They dropped me off about a half mile from the start and as I followed the mass of people down towards the starting area I was invigorated by the collective energy and excitement along the way. Oh how I have missed this feeling!!

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I wandered around soaking up the positive vibes. I took in the gorgeous view of Lake Champlain. The air was tinged with a light chill, but there was a hint of humidity signaling imminent heat that was to come later in the day.

Soon enough I found myself lining up somewhere between the 4:45 and 4:30 pacers. My internal voice kept telling me to avoid the pacers and just enjoy the race, what will be will be, but the hopeful side of me really just wanted to beat the elusive time of Oprah’s one and only marathon. It was a serious long shot though and by long shot I mean miracle.

During the national anthem I got goosebumps and tears welled up in my eyes. Geez what is it about these marathons for me?! I’ve been so lost since I crossed the finish line in Montreal in September 2013, but as the gun sounded I knew I was right back where I was meant to be and this was only the beginning.

The first 4 miles flew by. Then we found ourselves on the out and back portion of the course along a relatively flat highway. I thought it would be boring, but since you were able to see everyone ahead of you as they looped around it was fun cheering them on. The miles ticked away surprisingly quickly and before I knew it I was heading back into the city toward mile 9. I knew I would see my family very soon.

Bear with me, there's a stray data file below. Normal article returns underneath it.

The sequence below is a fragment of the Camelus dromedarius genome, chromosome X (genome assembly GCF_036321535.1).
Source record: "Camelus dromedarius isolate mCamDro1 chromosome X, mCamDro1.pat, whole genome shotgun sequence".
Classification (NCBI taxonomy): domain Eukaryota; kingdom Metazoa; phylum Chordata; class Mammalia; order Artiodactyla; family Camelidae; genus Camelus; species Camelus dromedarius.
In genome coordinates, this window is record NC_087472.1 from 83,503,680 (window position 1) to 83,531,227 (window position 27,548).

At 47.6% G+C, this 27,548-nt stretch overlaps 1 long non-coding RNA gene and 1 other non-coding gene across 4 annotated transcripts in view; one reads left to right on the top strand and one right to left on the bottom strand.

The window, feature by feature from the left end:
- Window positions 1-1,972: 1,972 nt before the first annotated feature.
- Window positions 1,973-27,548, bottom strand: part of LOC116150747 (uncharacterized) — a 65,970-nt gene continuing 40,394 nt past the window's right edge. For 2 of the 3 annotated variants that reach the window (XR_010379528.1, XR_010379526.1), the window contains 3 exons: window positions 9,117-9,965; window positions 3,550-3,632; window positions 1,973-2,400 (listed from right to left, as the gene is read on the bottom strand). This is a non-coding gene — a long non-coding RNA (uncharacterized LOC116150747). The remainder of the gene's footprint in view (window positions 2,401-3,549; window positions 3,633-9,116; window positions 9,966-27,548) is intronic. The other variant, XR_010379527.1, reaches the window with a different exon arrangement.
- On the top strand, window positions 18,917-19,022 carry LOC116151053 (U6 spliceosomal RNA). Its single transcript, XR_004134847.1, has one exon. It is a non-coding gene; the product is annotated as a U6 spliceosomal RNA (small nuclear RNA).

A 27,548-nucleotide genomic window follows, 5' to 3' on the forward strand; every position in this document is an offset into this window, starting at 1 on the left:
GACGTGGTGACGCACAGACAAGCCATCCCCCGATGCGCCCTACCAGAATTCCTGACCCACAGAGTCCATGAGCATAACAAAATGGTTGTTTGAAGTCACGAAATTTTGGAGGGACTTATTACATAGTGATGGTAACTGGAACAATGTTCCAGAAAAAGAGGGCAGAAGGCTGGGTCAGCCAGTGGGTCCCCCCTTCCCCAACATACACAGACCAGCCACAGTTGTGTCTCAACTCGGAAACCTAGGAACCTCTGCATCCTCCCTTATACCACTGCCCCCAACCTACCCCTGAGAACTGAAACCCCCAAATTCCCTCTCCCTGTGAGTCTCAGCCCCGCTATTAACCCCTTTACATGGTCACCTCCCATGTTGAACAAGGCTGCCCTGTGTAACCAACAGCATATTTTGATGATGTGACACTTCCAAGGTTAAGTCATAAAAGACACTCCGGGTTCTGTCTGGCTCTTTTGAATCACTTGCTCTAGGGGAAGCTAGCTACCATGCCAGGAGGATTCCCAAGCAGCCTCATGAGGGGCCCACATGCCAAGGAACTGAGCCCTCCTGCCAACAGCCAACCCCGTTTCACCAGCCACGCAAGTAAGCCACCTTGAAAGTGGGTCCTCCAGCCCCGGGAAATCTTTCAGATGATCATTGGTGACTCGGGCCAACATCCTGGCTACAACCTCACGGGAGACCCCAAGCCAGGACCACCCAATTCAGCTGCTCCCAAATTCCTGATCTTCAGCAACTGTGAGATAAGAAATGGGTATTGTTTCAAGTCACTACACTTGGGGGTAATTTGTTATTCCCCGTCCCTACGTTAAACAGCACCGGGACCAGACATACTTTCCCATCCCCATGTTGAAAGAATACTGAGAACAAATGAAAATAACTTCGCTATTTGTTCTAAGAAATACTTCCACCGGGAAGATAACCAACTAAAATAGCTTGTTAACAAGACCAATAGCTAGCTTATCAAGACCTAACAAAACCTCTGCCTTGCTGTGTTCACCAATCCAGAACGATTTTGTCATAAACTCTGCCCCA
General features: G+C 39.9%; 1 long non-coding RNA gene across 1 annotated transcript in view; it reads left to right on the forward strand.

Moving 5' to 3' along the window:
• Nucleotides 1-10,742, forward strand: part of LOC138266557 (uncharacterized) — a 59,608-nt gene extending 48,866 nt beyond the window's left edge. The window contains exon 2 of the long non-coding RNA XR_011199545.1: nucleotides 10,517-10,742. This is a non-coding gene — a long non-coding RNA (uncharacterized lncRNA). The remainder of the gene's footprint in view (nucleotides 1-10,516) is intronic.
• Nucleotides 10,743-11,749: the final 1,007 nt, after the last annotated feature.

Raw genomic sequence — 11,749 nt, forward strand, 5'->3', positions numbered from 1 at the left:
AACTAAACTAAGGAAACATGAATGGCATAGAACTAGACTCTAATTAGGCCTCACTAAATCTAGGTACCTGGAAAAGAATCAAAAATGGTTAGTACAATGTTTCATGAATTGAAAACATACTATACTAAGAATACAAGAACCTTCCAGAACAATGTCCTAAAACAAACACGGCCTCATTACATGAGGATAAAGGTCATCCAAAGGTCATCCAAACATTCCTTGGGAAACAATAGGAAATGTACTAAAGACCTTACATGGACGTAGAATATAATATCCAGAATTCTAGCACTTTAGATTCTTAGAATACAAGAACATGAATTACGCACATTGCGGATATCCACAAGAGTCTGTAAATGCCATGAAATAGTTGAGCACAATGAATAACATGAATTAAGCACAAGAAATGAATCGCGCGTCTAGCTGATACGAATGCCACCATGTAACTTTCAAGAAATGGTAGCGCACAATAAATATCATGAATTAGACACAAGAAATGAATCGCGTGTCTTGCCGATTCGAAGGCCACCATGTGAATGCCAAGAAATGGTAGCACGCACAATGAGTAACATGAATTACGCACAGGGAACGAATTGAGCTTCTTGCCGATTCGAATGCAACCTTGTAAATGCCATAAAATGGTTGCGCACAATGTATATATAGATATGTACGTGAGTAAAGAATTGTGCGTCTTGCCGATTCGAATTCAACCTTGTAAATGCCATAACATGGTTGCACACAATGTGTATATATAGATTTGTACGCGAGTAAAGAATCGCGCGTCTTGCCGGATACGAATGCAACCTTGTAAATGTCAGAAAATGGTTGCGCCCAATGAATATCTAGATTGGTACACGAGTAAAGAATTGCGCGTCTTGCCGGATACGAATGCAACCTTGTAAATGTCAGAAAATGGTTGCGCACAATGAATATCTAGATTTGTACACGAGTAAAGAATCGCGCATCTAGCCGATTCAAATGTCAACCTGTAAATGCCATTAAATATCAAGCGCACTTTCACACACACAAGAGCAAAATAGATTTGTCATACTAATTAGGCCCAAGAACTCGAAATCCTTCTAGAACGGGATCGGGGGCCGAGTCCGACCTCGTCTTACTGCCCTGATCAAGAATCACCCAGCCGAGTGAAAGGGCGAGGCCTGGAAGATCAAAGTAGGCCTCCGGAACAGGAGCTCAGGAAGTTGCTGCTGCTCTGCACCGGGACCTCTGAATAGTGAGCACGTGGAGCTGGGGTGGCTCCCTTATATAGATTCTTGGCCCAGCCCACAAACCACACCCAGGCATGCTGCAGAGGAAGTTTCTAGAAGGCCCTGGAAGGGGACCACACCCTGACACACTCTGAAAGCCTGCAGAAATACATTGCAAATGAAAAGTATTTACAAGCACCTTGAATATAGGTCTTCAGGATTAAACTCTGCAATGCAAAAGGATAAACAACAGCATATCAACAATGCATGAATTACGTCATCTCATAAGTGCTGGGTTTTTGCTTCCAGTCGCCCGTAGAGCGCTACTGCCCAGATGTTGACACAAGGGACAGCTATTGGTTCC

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Orlando, Carlos, my sister and her husband were waiting for me just before I turned onto Church Street. I was so excited to see them. They had a Vega gel and a Perfect Fuel waiting for me. I stopped for a minute and then kept on going right down through the enthusiastic spectators along Church Street. This was without a doubt the best spot along the course.

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Once we left Church Street there was a bit of a lull in spectators. We wound through some nice neighborhoods and eventually reached the halfway point. I knew I ran a strong first half, not fast, but consistent. I felt terrific and I went with it.

However, shortly after the halfway point we entered onto a bike trail. It was narrow and suddenly I felt like I was in the midst of a herd of cattle on the verge of being trampled. I was stumbling to hold my pace and became claustrophobic. I had nowhere to go so I tried to just hold steady. Prior to this I was ahead of the 4:30 pacer and I thought maybe, just maybe I could hold onto it, but as we inched along this congested trail the 4:30 pacer passed me. I didn’t care. I just wanted off the trail. The scenery to my left was stunning and I tried really hard to focus on the lake instead of the 20 people at my heels.

The tightness of the trail and the heat started to get to me. I felt a bit nauseous. I longed to catch a glimpse of the road again, but all I could see were the runners at less than an arm’s length in front of me. I needed to take a gel or eat some pretzels, but the thought of what I had in my spy belt made me even more nauseous. I just wanted to drink. The water bottle in my hand was warm and uninviting. My insides were crawling and screaming “MOVE! Get out of my way people and get me the hell off this trail.”